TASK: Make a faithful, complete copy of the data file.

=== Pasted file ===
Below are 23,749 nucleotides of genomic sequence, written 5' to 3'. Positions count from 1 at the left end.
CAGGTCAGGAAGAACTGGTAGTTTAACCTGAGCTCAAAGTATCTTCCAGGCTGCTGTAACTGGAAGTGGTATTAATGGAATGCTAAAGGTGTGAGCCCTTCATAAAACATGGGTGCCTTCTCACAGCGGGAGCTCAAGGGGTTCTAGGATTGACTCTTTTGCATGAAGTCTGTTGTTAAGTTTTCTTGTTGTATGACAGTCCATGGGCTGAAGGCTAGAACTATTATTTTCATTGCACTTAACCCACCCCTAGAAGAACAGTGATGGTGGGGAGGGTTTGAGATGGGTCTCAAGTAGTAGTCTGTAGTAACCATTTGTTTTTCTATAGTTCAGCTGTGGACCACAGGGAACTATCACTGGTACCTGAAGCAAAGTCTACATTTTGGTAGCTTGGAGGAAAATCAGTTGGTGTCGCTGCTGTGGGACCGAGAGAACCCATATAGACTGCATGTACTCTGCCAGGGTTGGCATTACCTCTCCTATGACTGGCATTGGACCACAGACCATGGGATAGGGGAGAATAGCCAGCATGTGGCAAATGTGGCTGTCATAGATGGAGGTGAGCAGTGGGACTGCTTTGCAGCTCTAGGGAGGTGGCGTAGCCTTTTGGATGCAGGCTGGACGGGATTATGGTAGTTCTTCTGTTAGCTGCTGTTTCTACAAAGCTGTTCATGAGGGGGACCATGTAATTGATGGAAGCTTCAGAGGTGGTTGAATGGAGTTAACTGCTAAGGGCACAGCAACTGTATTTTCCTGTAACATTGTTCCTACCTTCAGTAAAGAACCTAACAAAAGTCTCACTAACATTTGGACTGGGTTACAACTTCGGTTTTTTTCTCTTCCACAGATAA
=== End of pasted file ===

Below are 23,749 nucleotides of genomic sequence, written 5' to 3'. Positions count from 1 at the left end.
CAGGTCAGGAAGAACTGGTAGTTTAACCTGAGCTCAAAGTATCTTCCAGGCTGCTGTAACTGGAAGTGGTATTAATGGAATGCTAAAGGTGTGAGCCCTTCATAAAACATGGGTGCCTTCTCACAGCGGGAGCTCAAGGGGTTCTAGGATTGACTCTTTTGCATGAAGTCTGTTGTTAAGTTTTCTTGTTGTATGACAGTCCATGGGCTGAAGGCTAGAACTATTATTTTCATTGCACTTAACCCACCCCTAGAAGAACAGTGATGGTGGGGAGGGTTTGAGATGGGTCTCAAGTAGTAGTCTGTAGTAACCATTTGTTTTTCTATAGTTCAGCTGTGGACCACAGGGAACTATCACTGGTACCTGAAGCAAAGTCTACATTTTGGTAGCTTGGAGGAAAATCAGTTGGTGTCGCTGCTGTGGGACCGAGAGAACCCATATAGACTGCATGTACTCTGCCAGGGTTGGCATTACCTCTCCTATGACTGGCATTGGACCACAGACCATGGGATAGGGGAGAATAGCCAGCATGTGGCAAATGTGGCTGTCATAGATGGAGGTGAGCAGTGGGACTGCTTTGCAGCTCTAGGGAGGTGGCGTAGCCTTTTGGATGCAGGCTGGACGGGATTATGGTAGTTCTTCTGTTAGCTGCTGTTTCTACAAAGCTGTTCATGAGGGGGACCATGTAATTGATGGAAGCTTCAGAGGTGGTTGAATGGAGTTAACTGCTAAGGGCACAGCAACTGTATTTTCCTGTAACATTGTTCCTACCTTCAGTAAAGAACCTAACAAAAGTCTCACTAACATTTGGACTGGGTTACAACTTCGGTTTTTTTCTCTTCCACAGATAA